In any kind of company, you will make mistakes. The important thing is to learn from them and not make them again. In an ideal situation, you wouldn’t make mistakes – you would have someone else make the mistakes for you so you could learn from them without making them yourselves.
Here are ten things we did that you should avoid. Some may seem simple – and they are, after the fact. While you’re hitting your head against the wall not understanding why social media isn’t working the way it’s supposed to, they seem like the most complicated and unknowable ideas there are. So here are 10 things to avoid – don’t worry, you’re bound to make new and interesting mistakes on your own:
- We forgot why people are on social media.
People don’t go on social media to have things sold to them – they go on social media to engage, be entertained or be educated. If you put out content that sells something, but doesn’t engage, entertain or educate (or all three) then you’re not going to get people’s attention.
- We focussed too much on the competition.
It’s important to look at what your competition is doing online to make sure that your business has a comparative advantage. Don’t get too focused on ‘beating’ the competition. By engaging them on their own terms, and trying to counter their unique selling points – you don’t really set your brand as having its own identity.
- We didn’t try new things.
It’s easy to think that you have a winning strategy and that things are working for you. That’s fine, until they aren’t working any more. Even if it’s a small scale test campaign to a limited section of the audience to see what works, it’s always important to have something waiting in the wings to use when previous plans start to get fatigued.
- We didn’t set a goal.
Obviously there is the goal of growing the business – but it’s easy to have a vague ‘grand goal’and forget about the specific goals you need to achieve to get there. The ‘grand goal’ needs to be split into smaller goals, and that specific goal needs to be defined, whether it’s sales or brand awareness.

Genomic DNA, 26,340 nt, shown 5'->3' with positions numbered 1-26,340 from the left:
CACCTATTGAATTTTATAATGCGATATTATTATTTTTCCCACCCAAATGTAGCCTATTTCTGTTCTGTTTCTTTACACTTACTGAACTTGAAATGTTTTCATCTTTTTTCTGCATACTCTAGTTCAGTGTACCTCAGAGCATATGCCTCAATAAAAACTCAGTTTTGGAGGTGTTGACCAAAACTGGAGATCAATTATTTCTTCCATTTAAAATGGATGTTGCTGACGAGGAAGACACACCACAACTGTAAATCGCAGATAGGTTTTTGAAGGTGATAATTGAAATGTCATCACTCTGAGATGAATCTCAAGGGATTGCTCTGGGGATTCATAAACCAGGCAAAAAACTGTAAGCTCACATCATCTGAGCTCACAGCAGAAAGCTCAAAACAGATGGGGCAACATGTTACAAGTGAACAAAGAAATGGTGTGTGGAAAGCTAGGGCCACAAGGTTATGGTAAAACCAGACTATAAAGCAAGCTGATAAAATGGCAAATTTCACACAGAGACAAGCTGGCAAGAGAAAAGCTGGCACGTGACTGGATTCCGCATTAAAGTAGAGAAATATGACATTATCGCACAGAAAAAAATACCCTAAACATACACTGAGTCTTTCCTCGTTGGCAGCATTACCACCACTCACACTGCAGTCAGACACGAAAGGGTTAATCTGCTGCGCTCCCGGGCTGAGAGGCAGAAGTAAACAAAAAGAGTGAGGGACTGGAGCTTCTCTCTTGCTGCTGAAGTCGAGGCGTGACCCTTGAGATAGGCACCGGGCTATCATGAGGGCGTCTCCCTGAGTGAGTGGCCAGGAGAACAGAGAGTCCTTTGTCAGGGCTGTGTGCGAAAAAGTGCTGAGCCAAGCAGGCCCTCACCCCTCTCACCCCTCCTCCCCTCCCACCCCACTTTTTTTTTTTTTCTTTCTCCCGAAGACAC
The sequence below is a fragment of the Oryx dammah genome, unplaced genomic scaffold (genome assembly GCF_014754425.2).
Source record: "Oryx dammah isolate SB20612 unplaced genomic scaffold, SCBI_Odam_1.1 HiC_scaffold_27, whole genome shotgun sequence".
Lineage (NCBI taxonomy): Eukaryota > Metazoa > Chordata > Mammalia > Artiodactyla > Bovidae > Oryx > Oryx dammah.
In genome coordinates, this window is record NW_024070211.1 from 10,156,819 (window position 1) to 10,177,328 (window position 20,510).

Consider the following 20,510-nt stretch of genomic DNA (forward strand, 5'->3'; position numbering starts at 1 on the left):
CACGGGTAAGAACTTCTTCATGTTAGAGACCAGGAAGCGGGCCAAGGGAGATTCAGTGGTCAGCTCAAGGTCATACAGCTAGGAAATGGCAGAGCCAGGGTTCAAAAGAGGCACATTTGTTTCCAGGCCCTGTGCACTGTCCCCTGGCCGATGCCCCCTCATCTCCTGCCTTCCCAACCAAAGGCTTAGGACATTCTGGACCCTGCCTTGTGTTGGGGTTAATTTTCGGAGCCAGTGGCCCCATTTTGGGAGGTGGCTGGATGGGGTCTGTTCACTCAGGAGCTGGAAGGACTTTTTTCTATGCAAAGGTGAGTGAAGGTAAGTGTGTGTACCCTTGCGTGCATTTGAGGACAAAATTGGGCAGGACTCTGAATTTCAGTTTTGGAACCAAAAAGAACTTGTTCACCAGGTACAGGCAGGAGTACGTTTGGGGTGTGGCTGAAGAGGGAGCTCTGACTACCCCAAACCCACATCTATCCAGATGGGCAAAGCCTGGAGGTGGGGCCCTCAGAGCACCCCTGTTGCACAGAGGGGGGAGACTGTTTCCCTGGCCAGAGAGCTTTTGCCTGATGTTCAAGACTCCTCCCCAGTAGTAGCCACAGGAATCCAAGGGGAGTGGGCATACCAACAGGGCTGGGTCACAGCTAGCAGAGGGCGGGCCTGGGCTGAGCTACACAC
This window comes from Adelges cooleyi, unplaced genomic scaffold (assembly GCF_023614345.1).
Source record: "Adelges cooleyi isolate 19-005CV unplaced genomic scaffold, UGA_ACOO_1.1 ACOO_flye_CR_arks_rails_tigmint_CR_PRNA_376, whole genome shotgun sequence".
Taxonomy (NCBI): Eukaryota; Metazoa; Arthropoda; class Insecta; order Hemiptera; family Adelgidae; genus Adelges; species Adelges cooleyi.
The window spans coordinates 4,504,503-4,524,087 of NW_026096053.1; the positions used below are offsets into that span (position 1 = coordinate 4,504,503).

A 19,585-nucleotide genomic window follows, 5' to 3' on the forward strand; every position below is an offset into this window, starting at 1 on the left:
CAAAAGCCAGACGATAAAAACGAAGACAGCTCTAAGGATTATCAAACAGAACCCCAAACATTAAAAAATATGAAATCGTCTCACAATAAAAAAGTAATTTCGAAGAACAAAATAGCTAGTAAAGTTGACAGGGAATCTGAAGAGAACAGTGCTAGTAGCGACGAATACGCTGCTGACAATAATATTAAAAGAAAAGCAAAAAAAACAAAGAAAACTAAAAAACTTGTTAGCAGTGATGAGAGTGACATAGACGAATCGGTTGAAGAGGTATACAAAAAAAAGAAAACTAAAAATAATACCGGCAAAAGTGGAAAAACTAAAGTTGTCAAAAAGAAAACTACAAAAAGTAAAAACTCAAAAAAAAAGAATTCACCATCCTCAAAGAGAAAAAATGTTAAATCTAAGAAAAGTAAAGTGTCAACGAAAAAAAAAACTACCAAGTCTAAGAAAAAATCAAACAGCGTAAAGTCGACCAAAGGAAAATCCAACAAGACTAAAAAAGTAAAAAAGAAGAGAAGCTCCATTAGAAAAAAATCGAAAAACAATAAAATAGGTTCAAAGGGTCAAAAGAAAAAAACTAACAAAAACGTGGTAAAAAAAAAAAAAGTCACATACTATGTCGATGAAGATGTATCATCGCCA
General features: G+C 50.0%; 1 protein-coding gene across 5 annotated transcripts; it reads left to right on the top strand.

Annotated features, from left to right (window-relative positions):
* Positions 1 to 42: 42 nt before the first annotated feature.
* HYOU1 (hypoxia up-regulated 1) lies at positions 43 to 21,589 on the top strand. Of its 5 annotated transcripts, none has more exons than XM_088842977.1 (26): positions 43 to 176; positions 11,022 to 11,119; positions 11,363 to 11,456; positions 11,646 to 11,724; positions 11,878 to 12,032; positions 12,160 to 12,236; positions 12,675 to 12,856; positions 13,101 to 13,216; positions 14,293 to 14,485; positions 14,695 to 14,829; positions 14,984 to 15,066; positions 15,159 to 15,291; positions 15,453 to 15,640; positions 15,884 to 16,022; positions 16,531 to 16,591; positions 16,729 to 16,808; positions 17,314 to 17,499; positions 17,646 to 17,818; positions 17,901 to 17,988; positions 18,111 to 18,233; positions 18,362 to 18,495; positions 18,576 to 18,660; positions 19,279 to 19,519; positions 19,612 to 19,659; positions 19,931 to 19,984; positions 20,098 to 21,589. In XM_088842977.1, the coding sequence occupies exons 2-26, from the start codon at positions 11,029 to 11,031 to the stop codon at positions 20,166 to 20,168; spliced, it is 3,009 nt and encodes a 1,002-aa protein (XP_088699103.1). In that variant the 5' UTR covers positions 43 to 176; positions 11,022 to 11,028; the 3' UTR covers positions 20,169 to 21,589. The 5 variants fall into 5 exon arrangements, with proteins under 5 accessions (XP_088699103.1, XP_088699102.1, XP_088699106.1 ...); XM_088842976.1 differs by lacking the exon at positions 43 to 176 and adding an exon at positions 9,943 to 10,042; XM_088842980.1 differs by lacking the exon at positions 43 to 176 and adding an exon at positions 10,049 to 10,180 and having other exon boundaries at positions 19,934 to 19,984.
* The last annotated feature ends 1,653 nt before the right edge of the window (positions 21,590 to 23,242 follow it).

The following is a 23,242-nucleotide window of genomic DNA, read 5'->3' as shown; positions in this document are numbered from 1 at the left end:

- We didn’t have a clearly defined strategy.
Once you set a goal, you need to define a strategy that will take you there. If your goal is sales, then you can’t just put out an ad, hope for the best and expect great results. You need to find your audience, attract them, interest them, lead them into a decision and then push them to take action. Every piece of content must have a clear purpose to achieve the goal.
- We changed our strategy too quickly.
Once you have put a strategy in place, you need to have a certain amount of patience. You need to remember that a properly thought out sales funnel may take a little time to kick in, because you have to win your audience over before converting them. It’s easy to have a knee jerk reaction and scrap a campaign that hasn’t had the time it needs to mature.
- We took the data at face value.
If you have a sales funnel designed for conversions, and those conversions don’t come in as quickly as you like, then you may think that the whole thing needs to be scrapped. The important thing is to understand why it failed, so the mistakes aren’t repeated. It could be that a small change could make the funnel work, and successful parts could be reused later.
- We scaled our campaigns too quickly.
A campaign being successful very quickly can also be dangerous. When something works, it may be because it is tailored to a specific audience. If you grow a campaign too quickly, then it can be less relevant to a larger audience. That means a higher cost per person, and a lot more people that the content is going out to – which means a huge spike in costs.
- We put out too much content.
If you have a good campaign set up, you probably have retargeting which gives different messages to your audience based on how far they have gone through the sales process or by demographic split. They see content that is just for them. If you are bombarding your audience with obviously generic content, you can turn them off with ad fatigue.
- We didn’t put out enough content.
You don’t want to bombard your audience, but you don’t want to lose their attention – and there is an awful lot to distract people’s attention on social media. Instead, you need to look at your strategy, your data and how your audience responds so that you put out enough content to keep them interested, but not so much that you start to clog up their feed.
Zachary Jarvis is a Digital Marketer with one thing on his mind: Results.
Uninspired by the never ending talk of ‘vanity metrics’ in the world of digital marketing, Magnate was founded – the ‘Social-First’ marketing agency.
On the very rare occasion he isn’t watching Step Brothers in his spare time – you’ll find Zachary in the thick of social platforms, learning what makes us tick.
This is driven by a fascination (perhaps a slight obsession…) with market trends and consumer behaviours.